Dr. Niel Korsen (Guest): So in the old days, when doctors made all the decisions, what we found was that approaches to treatment vary, were different from one town to another. A great story is told by Jack Wennberg, who did much of the research that underlie shared decision making. He lived in a small town in Vermont and was less than a mile from the border with another town, and when he studied the rates at which kids had their tonsils out, the rate in one town was many times higher than in another, and yet the kids were probably essentially the same. So it was really the doctors’ opinion rather than the patients’ preferences that drove decision making. I think we understand now that in order to make a good decision, there need to be two experts in the room working together to make a decision. One is the clinician, who is an expert on what your condition is, what treatment options you have, and what the pros and cons are of each of those options. But to make a good decision, the other expert needs to be the patient with other family members, if they choose, who are experts on what’s important to the patient, what were the goals the patients had in coming to the doctor seeking treatment, and what are the important factors that will help them decide which option is best for them. We refer to those as preferences and values. You might hear that terminology.
Melanie: I think that’s so important that you brought up family members as well because, again, to be a good advocate -- and sometimes you need to bring that family member with you so they can hear what the doctor is saying as well so that it’s more ears trying to understand this complicated medical terminology and things. Now, what do you doctors think when a patient comes to you armed with information from the Internet or from others that they’ve heard about or talked to that have had the same condition? Do you warn against that? Do you like that? What do you think of it?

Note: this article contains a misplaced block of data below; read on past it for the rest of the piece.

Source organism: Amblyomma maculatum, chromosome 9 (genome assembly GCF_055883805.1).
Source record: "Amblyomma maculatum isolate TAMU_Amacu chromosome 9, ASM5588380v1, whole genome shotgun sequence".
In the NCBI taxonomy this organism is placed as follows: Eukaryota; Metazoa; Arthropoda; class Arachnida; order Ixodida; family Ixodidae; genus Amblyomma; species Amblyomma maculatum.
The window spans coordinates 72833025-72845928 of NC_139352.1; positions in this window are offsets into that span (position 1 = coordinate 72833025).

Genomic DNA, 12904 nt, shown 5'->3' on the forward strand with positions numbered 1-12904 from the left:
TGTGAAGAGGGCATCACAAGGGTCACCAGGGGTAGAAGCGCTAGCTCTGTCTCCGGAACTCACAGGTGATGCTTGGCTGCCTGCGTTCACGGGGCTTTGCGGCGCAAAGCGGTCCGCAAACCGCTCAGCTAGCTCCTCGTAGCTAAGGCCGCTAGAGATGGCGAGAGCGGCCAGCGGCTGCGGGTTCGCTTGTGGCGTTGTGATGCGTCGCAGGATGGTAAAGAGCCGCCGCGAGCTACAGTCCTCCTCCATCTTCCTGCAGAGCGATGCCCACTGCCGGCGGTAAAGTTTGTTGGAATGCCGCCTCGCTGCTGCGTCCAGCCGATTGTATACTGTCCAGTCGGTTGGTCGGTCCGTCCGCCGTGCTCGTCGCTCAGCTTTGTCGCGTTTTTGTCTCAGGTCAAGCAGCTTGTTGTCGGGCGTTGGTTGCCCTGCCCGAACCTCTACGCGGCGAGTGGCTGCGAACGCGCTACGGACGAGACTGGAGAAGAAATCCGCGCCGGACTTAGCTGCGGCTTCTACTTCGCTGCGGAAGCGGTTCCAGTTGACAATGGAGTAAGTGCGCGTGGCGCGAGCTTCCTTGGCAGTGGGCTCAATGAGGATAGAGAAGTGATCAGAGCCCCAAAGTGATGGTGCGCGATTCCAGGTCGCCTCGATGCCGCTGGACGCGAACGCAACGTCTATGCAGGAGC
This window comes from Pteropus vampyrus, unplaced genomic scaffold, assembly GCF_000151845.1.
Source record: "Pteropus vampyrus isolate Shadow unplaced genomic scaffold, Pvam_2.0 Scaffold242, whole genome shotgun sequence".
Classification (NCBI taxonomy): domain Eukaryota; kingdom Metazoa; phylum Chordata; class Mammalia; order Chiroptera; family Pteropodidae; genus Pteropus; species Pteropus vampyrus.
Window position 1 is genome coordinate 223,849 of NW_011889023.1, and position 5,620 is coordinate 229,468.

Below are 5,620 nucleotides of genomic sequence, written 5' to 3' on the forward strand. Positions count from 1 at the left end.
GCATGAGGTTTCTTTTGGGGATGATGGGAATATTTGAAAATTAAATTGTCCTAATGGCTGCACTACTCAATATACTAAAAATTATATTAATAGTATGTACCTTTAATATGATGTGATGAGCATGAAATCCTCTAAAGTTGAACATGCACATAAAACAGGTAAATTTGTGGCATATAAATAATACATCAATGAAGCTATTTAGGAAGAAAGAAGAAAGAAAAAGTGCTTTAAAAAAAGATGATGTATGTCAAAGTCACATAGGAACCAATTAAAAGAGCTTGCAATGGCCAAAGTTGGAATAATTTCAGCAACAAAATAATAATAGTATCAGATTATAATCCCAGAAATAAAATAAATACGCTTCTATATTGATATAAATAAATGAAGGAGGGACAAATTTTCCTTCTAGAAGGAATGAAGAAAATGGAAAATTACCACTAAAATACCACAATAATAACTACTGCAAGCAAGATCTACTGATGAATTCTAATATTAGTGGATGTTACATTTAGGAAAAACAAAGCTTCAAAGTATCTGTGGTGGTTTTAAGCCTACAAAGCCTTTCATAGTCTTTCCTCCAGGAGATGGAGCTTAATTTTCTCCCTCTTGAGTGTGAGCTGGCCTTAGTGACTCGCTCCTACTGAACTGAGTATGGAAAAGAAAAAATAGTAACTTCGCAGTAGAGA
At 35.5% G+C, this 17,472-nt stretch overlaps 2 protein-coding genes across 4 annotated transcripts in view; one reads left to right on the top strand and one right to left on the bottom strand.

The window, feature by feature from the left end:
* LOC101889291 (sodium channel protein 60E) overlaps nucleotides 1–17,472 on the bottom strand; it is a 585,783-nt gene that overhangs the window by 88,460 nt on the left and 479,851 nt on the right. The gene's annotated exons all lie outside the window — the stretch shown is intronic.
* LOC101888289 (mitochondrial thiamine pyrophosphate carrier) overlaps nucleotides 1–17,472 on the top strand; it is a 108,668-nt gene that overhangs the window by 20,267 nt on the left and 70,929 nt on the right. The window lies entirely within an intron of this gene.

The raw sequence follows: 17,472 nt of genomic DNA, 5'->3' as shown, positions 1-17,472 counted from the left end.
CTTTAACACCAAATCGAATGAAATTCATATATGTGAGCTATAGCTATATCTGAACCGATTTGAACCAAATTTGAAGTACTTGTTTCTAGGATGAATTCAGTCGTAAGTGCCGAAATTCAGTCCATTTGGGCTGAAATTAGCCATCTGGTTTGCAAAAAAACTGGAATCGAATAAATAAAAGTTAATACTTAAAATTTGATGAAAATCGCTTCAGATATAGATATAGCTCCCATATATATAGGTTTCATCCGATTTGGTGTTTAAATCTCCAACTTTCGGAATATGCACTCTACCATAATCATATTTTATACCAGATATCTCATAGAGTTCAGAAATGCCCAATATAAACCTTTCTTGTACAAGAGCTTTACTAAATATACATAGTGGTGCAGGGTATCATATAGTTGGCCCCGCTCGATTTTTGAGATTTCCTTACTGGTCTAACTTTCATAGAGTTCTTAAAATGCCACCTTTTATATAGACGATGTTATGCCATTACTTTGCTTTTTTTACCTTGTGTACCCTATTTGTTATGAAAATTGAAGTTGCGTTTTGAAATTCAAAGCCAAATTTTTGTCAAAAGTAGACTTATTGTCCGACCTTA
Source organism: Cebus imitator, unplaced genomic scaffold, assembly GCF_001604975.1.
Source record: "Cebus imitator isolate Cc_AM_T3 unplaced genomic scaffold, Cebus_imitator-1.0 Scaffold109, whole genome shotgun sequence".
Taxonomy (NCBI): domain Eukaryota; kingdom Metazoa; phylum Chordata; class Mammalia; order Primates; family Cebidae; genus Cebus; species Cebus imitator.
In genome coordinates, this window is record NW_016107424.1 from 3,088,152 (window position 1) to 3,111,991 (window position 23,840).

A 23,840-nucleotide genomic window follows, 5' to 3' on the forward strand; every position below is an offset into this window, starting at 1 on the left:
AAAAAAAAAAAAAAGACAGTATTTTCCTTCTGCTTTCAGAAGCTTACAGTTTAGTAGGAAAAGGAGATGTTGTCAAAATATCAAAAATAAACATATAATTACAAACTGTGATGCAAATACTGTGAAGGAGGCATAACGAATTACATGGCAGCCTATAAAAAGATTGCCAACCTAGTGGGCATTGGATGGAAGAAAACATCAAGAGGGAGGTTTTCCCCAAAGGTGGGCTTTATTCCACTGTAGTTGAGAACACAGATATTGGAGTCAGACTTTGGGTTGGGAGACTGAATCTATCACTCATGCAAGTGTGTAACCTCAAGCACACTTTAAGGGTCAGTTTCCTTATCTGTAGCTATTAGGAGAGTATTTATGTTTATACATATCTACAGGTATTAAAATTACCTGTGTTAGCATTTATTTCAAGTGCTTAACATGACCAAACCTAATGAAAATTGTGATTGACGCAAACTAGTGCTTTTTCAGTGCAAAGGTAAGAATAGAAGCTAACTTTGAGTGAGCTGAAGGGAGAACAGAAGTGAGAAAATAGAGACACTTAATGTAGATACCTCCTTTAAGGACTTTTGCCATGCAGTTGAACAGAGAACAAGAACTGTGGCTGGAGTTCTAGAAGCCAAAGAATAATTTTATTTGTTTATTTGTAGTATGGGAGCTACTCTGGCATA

Dr. Korsen: I think that an informed patient is a better partner in making decisions. However, the information has to be accurate and up to date. I would much rather help a patient find sources of good information on the Internet than have them working on their own, because not everything, not all the information is good. Maine Medical Center is fortunate to have around the community a few learning resource centers where health educators can help patients find books or websites or other information that is up to date and reliably tells them about a health condition and its treatment. So, having information is a great thing as long as that information is accurate and up to date, and we can help you do that.
Melanie: Do you like it when a patient comes armed with a lot of questions and that they want to know a lot? Do you want them digging in to their own health care?
Dr. Korsen: Again, I would say that a patient who is interested and engaged is going to be, I would think, more satisfying to work with, and they’re also probably going to get better care. We do have time constraints during our appointments. We are working very hard to figure out how to use the whole team to make sure the patient gets the information they need, get their questions answered. I hope someday time constraints are less of an issue in health care. That’s where the tension would be if a patient has a 15-minute visit and has much more than 15 minutes worth of conversation to have. That’s where a patient might experience some pushback, and I think we all have to figure out how to do things differently to get beyond that.
Melanie: And what about if they ask you about a second opinion? And in this day and age of us trying to be our own best advocate, are doctors insulted by this, Dr. Korsen?